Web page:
The night began with an expectation of history would be made tonight, and while Brian Castano did his part to earn it, the judges had something different in mind.
The fight between champions Jermell Charlo and Castano took place in Texas, which is the home state of Charlo, which may have been overlooked when thinking of the result of this fight. Charlo had his moments here and there throughout the fight, but Castano controlled the center of the ring and was able to be the aggressor for most of the fight.
Brian Castano Takes Control
Castano was able to get inside and close the distance against the bigger Charlo. He even was able to physically wobble him on several occasions but Charlo was able to weather the storm.
Charlo, as previously mentioned, did have several moments where he was able to shine throughout but in round 10 he was finally able to crack the code that was Brian Castano.
— SHOWTIME Boxing (@ShowtimeBoxing) July 18, 2021
He was able to land a counter right that sent Castano wobbling back, and from there he smelled the blood in the water and sent him on the retreat for nearly two minutes of that round.
In Round 11, Brian Castano was able to get his legs back under him, but Charlo refused to let him breathe. Charlo kept on him, and instead of him being on the defensive, he had Castano back peddling and against the ropes while landing strong and meaningful shots.
In the corner between rounds, Charlo’s trainer they emphasized that they thought he needed a knockout to win the fight, as did many ringside observers and people scoring the fight on social media, including myself. I had it seven rounds to four in favor of Castano, so the only way to victory for Charlo was indeed a knockout, or so we thought.
To the Scorecards, We Go…
Round 12 would be back and forth with the last minute having both men landing meaningful shots but not hurting the other man to make a lasting impact on the judges. Everyone thought Brian Castano had done more than enough to earn the decision win over Jermell Charlo in his home state, except the only three people whose opinion mattered on the subject, the judges.
It was a very close fight, especially when looking at the Compubox numbers, and the judges could be given the benefit of the doubt there. However, when the scores were read, Twitter and the arena erupted in disbelief.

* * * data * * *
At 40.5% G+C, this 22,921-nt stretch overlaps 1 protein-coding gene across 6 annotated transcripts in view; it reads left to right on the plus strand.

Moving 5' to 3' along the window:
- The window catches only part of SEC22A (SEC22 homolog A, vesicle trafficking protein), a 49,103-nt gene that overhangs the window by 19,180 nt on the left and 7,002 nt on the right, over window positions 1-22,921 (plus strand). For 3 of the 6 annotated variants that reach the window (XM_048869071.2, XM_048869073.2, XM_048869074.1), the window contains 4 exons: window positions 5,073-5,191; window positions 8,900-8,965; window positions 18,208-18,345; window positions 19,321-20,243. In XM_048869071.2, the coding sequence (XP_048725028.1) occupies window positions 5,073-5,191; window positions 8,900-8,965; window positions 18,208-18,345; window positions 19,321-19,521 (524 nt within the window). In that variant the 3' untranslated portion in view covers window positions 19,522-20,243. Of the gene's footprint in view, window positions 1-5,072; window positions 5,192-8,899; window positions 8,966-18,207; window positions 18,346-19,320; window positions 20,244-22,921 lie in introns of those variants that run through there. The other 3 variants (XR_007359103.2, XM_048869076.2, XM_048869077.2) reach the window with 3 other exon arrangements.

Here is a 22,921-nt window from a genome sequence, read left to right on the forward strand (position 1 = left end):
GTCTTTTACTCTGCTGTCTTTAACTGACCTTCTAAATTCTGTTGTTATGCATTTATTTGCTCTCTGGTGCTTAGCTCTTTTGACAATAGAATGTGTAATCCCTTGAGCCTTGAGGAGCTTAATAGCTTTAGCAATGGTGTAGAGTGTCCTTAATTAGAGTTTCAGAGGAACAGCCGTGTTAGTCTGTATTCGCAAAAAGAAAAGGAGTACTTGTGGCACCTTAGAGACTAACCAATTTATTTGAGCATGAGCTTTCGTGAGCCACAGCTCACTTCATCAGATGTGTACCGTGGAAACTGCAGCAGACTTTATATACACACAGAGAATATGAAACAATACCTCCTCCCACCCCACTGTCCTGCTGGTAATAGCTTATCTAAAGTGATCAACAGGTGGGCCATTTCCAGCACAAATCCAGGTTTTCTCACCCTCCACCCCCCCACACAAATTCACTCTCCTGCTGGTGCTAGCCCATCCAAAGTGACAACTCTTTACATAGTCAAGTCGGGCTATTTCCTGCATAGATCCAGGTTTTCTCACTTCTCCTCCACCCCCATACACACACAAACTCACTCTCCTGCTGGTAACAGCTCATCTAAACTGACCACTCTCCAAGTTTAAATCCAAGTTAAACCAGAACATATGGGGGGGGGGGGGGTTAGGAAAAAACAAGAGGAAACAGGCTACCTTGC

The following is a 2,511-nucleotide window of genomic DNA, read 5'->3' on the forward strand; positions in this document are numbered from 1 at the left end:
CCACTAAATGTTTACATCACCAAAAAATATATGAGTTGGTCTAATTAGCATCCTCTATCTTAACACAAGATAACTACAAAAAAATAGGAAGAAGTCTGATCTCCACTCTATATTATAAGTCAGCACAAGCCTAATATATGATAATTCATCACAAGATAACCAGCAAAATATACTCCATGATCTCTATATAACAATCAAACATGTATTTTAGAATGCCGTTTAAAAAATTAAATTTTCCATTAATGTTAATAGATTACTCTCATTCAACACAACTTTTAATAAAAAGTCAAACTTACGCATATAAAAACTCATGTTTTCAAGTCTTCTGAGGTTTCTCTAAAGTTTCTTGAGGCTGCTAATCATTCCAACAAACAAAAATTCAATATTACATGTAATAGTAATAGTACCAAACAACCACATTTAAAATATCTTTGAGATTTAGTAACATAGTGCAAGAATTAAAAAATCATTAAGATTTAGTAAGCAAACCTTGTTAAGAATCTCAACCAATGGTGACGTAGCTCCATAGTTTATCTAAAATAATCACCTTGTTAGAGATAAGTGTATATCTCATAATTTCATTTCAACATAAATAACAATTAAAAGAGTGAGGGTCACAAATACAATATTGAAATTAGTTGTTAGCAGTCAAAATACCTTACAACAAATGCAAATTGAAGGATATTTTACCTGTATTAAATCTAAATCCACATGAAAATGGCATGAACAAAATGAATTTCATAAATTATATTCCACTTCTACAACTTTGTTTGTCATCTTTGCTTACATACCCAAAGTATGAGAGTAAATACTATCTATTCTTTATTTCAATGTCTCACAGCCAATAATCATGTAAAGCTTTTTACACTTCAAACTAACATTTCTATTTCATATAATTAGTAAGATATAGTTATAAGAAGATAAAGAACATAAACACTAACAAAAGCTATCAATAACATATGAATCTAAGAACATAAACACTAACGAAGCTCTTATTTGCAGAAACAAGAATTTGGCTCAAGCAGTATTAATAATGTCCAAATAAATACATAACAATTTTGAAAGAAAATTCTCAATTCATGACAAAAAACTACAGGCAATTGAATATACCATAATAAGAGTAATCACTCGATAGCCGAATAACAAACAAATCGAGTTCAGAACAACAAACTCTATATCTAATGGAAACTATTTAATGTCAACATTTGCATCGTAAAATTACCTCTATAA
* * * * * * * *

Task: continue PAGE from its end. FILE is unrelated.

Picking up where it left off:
Judges Score it:
We have a split decision draw…JFC #CharloCastaño
— Andrew Harbaugh (@MandrewHarbaugh) July 18, 2021
The score the scores of 114-113 and 114-114 are frustrating but believable, but having 117-111 is absolutely baffling from judge Nelson Velasquez.
Several prominent names in boxing had there own opinions on the matter such as Brian Campbell of Showtime and Morning Kombat. He presents a very important question in regards to not just judging but the sport as well.
It's a split draw. Castano got screwed. 117-111 for Charlo???
Why can't boxing be better than this? #CharloCastano
— Brian Campbell (@BCampbell) July 18, 2021
We have always lived with poor scoring in all combat sports so ultimately nothing will change, it never does. Just like any form of politics, we just get outraged and we move on. If fans can move on from the Timothy Bradley and Manny Pacquiao judging, then we can move on from anything.
Even though we move on, that doesn’t mean we get complacent. When bad scoring happens, we will always point it out, and in doing so Castano gets the recognition he deserves, just in an unofficial fashion.
Where Do We Go From Here?
Both men expressed interest in a rematch to start round 13, but with Jermell Charlo being in the Al Heyman stable, it’s hard to say what will happen.
Charlo and Brian Castano started the night chasing history, but in the end, both men ended up being overrun by poor judging. I could see Charlo defending his belts against someone else to get his momentum and confidence back while Castano does the same.
This won’t be the last we see of these two men as they both proved to be bonafide champions in their own right, now we just need to see who can become an undisputed champion and become a part of the record books in boxing.
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